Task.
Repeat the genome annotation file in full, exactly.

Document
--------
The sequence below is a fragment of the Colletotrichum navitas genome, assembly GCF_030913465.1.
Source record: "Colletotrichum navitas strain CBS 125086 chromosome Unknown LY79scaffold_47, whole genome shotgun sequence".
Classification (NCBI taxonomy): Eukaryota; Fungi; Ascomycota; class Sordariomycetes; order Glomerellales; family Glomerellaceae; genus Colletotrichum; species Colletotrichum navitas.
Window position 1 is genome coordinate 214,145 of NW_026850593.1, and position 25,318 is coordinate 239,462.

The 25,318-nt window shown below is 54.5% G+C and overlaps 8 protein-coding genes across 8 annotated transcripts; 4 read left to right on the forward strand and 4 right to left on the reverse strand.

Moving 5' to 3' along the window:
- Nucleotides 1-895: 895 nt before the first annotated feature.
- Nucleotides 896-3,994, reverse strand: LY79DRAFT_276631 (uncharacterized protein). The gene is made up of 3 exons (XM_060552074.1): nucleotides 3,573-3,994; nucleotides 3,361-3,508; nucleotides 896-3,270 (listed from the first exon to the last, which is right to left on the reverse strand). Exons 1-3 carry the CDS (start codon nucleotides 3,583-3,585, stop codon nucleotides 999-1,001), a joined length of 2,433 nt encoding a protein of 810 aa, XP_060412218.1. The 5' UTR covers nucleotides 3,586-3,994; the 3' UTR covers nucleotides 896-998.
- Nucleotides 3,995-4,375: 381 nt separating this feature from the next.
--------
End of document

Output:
The sequence below is a fragment of the Colletotrichum navitas genome, assembly GCF_030913465.1.
Source record: "Colletotrichum navitas strain CBS 125086 chromosome Unknown LY79scaffold_47, whole genome shotgun sequence".
Classification (NCBI taxonomy): Eukaryota; Fungi; Ascomycota; class Sordariomycetes; order Glomerellales; family Glomerellaceae; genus Colletotrichum; species Colletotrichum navitas.
Window position 1 is genome coordinate 214,145 of NW_026850593.1, and position 25,318 is coordinate 239,462.

The 25,318-nt window shown below is 54.5% G+C and overlaps 8 protein-coding genes across 8 annotated transcripts; 4 read left to right on the forward strand and 4 right to left on the reverse strand.

Moving 5' to 3' along the window:
- Nucleotides 1-895: 895 nt before the first annotated feature.
- Nucleotides 896-3,994, reverse strand: LY79DRAFT_276631 (uncharacterized protein). The gene is made up of 3 exons (XM_060552074.1): nucleotides 3,573-3,994; nucleotides 3,361-3,508; nucleotides 896-3,270 (listed from the first exon to the last, which is right to left on the reverse strand). Exons 1-3 carry the CDS (start codon nucleotides 3,583-3,585, stop codon nucleotides 999-1,001), a joined length of 2,433 nt encoding a protein of 810 aa, XP_060412218.1. The 5' UTR covers nucleotides 3,586-3,994; the 3' UTR covers nucleotides 896-998.
- Nucleotides 3,995-4,375: 381 nt separating this feature from the next.